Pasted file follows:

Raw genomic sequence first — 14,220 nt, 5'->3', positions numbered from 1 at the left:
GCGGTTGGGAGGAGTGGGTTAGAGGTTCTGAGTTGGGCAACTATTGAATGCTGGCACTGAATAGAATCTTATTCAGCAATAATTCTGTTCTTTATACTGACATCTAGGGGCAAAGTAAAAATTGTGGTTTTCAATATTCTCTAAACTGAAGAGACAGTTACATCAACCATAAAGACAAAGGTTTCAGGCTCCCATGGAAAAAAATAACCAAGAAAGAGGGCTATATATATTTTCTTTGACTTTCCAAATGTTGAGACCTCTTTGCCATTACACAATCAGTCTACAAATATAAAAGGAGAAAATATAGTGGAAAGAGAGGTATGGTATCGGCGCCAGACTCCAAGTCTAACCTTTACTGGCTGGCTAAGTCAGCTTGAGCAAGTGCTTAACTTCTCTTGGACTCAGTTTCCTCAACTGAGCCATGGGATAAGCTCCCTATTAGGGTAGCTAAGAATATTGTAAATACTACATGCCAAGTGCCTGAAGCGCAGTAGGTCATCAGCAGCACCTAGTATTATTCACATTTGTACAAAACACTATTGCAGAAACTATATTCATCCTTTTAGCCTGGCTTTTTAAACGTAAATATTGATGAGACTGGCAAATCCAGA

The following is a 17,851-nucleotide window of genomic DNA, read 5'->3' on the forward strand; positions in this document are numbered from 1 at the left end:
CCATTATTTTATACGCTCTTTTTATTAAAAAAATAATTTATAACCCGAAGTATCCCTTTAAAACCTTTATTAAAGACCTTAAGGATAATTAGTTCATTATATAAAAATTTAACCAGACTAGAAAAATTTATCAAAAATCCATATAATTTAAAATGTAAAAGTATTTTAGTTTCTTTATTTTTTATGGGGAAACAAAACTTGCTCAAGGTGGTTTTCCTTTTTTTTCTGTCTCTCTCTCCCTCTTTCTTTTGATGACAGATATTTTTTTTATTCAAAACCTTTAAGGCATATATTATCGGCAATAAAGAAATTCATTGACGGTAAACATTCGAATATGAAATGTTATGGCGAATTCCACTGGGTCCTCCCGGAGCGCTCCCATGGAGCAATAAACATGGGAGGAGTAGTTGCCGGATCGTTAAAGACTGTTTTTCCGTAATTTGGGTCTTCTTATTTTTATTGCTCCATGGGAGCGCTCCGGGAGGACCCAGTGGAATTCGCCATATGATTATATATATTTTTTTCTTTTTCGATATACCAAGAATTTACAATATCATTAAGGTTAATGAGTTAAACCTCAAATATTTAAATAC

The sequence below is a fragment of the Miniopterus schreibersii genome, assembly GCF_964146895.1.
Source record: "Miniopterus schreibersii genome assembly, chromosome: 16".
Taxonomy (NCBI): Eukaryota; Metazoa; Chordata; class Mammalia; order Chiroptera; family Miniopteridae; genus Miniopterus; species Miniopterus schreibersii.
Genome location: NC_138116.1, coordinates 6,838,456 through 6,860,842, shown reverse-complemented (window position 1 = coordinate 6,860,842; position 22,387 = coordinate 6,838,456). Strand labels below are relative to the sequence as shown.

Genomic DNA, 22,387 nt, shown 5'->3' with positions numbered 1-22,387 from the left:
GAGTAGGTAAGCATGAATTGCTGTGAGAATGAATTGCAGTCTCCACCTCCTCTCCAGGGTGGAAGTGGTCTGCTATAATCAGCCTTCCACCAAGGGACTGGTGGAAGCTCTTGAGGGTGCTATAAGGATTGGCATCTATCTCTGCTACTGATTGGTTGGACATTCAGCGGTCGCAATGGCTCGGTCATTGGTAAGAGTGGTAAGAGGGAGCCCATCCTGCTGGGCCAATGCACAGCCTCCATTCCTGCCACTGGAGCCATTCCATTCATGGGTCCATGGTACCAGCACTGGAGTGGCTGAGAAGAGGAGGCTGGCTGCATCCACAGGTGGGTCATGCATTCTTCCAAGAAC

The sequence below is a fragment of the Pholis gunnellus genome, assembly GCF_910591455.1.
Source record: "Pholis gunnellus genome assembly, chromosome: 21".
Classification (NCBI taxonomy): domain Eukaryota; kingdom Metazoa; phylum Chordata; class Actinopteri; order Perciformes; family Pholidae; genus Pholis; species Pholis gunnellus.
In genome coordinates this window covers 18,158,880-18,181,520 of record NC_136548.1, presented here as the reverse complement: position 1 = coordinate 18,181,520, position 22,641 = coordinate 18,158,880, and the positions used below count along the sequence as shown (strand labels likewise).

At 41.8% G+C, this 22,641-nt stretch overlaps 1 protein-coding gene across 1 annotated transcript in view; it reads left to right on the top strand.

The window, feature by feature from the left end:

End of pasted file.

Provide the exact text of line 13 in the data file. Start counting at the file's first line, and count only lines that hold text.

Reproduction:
Classification (NCBI taxonomy): domain Eukaryota; kingdom Metazoa; phylum Chordata; class Actinopteri; order Perciformes; family Pholidae; genus Pholis; species Pholis gunnellus.